women in travel

Indigenous Tourism: Time To Listen To Its Voice

The Journey To Truth & Reconciliation Will Be A Long One, But It's Time To Make A Start

In May of this year, Canadian Travel Press published a wide-ranging interview with Keith Henry, the president and CEO of the Indigenous Tourism Association of Canada (ITAC). In it, Henry talks about the crisis facing the Indigenous tourism industry and at the time, made it clear that: “We’re going to continue to keep our hopes up. We’re going to continue to advocate. We’re going to make sure our members and our partners feel supported and we’re going to put our best foot forward.” CTP May 15, 2021

Since that story ran, ITAC has received additional funding to help it continue its work (Read it here).

ITAC also launched The Original Original campaign  earlier this year on Indigenous People’s Day (June 21).

The Original Original campaign is aimed at educating travellers, modernizing their perception of Indigenous experiences and rebuilding the Indigenous tourism industry after it was disproportionately devastated by the pandemic.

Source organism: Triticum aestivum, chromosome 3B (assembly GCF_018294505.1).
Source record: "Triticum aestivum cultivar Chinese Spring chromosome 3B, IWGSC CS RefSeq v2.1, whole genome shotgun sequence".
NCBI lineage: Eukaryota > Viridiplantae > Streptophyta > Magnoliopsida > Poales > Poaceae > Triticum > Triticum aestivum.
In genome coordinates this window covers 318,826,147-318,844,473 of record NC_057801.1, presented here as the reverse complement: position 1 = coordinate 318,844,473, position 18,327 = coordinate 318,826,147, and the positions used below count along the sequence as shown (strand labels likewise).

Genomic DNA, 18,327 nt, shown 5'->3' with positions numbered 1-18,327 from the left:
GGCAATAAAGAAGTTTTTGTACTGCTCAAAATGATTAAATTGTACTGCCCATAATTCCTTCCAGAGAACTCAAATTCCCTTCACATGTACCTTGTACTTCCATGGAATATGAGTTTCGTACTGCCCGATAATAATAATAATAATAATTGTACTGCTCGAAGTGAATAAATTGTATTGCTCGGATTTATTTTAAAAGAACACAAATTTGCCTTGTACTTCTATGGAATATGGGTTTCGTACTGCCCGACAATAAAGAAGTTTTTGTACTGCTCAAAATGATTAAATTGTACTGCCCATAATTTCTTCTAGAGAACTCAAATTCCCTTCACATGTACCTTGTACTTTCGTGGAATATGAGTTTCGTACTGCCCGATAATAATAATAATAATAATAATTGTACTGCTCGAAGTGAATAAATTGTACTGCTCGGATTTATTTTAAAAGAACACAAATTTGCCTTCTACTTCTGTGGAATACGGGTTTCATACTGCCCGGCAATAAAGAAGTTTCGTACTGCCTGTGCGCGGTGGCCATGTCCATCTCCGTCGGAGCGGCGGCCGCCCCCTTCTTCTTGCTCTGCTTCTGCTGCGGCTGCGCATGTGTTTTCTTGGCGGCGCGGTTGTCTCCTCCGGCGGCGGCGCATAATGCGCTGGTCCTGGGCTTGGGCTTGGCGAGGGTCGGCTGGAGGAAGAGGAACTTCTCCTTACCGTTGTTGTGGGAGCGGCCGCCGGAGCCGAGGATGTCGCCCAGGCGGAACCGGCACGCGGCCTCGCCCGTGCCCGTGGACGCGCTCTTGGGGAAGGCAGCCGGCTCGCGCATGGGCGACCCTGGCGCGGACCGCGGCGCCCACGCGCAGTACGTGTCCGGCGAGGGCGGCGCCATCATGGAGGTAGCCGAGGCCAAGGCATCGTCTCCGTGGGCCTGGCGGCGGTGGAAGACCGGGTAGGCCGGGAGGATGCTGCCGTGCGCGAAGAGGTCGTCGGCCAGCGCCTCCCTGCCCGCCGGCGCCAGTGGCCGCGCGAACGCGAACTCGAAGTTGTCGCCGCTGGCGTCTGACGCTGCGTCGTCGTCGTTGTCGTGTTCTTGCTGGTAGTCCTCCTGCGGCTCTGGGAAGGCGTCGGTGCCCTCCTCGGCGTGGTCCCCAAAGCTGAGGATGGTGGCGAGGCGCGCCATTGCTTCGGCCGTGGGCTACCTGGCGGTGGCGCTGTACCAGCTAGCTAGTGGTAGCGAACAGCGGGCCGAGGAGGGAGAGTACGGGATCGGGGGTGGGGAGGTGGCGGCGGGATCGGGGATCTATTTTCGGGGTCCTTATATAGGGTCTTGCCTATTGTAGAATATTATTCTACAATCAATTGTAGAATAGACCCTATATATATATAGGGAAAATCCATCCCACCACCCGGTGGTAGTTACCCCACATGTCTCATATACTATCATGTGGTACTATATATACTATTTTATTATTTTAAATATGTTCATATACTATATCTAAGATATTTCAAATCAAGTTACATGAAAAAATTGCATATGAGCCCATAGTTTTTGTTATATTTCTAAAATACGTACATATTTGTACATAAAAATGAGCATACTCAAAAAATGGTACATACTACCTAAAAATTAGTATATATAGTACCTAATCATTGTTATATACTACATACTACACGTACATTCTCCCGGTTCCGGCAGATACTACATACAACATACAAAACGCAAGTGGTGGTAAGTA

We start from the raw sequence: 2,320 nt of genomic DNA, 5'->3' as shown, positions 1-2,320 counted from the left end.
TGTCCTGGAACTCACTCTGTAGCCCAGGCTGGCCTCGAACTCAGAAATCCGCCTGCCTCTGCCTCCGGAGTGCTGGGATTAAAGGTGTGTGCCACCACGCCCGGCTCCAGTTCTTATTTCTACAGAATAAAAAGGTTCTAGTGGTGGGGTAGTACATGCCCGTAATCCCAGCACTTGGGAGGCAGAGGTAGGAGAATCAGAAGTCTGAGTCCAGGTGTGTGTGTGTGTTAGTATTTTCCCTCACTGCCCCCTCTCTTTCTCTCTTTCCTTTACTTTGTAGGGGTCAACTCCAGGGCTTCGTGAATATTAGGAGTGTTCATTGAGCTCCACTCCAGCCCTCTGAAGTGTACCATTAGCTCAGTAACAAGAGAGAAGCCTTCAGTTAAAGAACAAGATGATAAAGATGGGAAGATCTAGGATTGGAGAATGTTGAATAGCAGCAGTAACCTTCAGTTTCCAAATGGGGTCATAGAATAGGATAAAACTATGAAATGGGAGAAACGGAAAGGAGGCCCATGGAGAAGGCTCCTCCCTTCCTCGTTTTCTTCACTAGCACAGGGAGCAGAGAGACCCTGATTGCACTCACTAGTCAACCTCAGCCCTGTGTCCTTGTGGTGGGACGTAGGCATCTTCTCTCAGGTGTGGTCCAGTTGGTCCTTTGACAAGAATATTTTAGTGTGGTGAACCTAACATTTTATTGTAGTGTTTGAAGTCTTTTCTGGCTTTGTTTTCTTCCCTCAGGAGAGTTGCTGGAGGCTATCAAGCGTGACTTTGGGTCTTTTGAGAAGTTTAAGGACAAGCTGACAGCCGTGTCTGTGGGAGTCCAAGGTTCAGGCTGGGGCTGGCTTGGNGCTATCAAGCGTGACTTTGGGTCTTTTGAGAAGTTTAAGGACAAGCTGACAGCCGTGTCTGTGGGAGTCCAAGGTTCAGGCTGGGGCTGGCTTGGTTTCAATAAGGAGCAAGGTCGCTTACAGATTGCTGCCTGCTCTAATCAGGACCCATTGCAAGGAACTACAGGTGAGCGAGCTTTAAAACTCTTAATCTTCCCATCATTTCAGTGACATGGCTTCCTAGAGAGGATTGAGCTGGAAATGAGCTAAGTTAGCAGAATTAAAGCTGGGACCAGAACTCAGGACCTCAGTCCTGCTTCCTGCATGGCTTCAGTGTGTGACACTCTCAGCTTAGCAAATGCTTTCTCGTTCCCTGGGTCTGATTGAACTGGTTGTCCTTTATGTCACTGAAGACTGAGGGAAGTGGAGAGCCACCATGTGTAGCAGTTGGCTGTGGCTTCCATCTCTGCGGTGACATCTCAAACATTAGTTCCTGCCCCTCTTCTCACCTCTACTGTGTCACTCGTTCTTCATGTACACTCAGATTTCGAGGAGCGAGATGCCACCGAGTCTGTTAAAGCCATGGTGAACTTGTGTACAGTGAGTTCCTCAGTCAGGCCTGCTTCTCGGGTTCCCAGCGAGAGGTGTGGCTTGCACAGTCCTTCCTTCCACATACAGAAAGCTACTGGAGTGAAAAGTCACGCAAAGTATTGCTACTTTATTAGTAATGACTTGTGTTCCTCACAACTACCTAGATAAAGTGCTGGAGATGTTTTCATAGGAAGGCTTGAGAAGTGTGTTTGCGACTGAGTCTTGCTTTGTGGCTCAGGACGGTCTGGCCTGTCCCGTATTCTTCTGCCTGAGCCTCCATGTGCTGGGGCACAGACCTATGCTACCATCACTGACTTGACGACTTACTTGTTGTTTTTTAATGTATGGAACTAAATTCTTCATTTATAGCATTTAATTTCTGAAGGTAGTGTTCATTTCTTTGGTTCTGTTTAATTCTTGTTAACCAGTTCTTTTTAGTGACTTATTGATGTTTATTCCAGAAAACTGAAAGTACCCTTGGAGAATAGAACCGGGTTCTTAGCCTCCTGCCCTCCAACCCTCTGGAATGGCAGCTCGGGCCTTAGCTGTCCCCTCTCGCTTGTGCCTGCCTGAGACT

Today, as our small part on the journey to Truth & Reconciliation, we’re asking you to read these stories again … and also to go to the Indigenous Tourism Association of Canada’s website  and consider some of the issues that Indigenous tourism is facing right now as well as some of the programs and initiatives it offers to help its members rebuild and recover.

And if you believe that tourism – at its best – can educate the traveller, perhaps, just perhaps, this industry can help make a difference and take us all on a journey to Truth & Reconciliation … it is a journey that we, settlers, have put off for far too long.

So, on Sept. 30, 2021, the first Truth & Reconciliation Day in this country, let’s take the first step …

Photos & Video provided courtesy of the Indigenous Tourism Association of Canada (ITAC)

 

 

 

 

 

 

 

Posted in Canada, COVID-19, News, Tourism Organizations

 

 

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